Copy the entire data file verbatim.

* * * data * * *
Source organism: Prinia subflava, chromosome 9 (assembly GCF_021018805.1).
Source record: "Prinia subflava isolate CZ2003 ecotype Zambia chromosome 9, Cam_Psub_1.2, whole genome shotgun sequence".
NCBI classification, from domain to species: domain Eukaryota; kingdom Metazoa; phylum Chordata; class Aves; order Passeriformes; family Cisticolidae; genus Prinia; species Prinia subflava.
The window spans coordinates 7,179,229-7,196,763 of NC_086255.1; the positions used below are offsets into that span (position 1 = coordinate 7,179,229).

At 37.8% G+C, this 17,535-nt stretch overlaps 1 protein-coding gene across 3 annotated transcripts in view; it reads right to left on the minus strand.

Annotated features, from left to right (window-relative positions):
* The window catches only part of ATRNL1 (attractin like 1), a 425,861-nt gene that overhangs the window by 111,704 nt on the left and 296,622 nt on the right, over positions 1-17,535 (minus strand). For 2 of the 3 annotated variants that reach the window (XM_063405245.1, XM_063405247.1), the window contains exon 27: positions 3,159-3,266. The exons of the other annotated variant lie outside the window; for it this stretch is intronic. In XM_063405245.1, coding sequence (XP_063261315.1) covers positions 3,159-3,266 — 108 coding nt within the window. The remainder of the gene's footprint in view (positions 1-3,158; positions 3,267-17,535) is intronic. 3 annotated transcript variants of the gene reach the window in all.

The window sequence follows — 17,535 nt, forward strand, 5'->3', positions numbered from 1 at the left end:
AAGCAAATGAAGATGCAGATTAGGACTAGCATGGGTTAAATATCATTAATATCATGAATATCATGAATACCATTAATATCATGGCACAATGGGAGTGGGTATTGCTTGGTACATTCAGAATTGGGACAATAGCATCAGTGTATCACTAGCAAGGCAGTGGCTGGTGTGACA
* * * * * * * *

Source organism: Prinia subflava, chromosome 9 (assembly GCF_021018805.1).
Source record: "Prinia subflava isolate CZ2003 ecotype Zambia chromosome 9, Cam_Psub_1.2, whole genome shotgun sequence".
NCBI classification, from domain to species: domain Eukaryota; kingdom Metazoa; phylum Chordata; class Aves; order Passeriformes; family Cisticolidae; genus Prinia; species Prinia subflava.
The window spans coordinates 7,179,229-7,196,763 of NC_086255.1; the positions used below are offsets into that span (position 1 = coordinate 7,179,229).

At 37.8% G+C, this 17,535-nt stretch overlaps 1 protein-coding gene across 3 annotated transcripts in view; it reads right to left on the minus strand.

Annotated features, from left to right (window-relative positions):
* The window catches only part of ATRNL1 (attractin like 1), a 425,861-nt gene that overhangs the window by 111,704 nt on the left and 296,622 nt on the right, over positions 1-17,535 (minus strand). For 2 of the 3 annotated variants that reach the window (XM_063405245.1, XM_063405247.1), the window contains exon 27: positions 3,159-3,266. The exons of the other annotated variant lie outside the window; for it this stretch is intronic. In XM_063405245.1, coding sequence (XP_063261315.1) covers positions 3,159-3,266 — 108 coding nt within the window. The remainder of the gene's footprint in view (positions 1-3,158; positions 3,267-17,535) is intronic. 3 annotated transcript variants of the gene reach the window in all.

The window sequence follows — 17,535 nt, forward strand, 5'->3', positions numbered from 1 at the left end:
AAGCAAATGAAGATGCAGATTAGGACTAGCATGGGTTAAATATCATTAATATCATGAATATCATGAATACCATTAATATCATGGCACAATGGGAGTGGGTATTGCTTGGTACATTCAGAATTGGGACAATAGCATCAGTGTATCACTAGCAAGGCAGTGGCTGGTGTGACA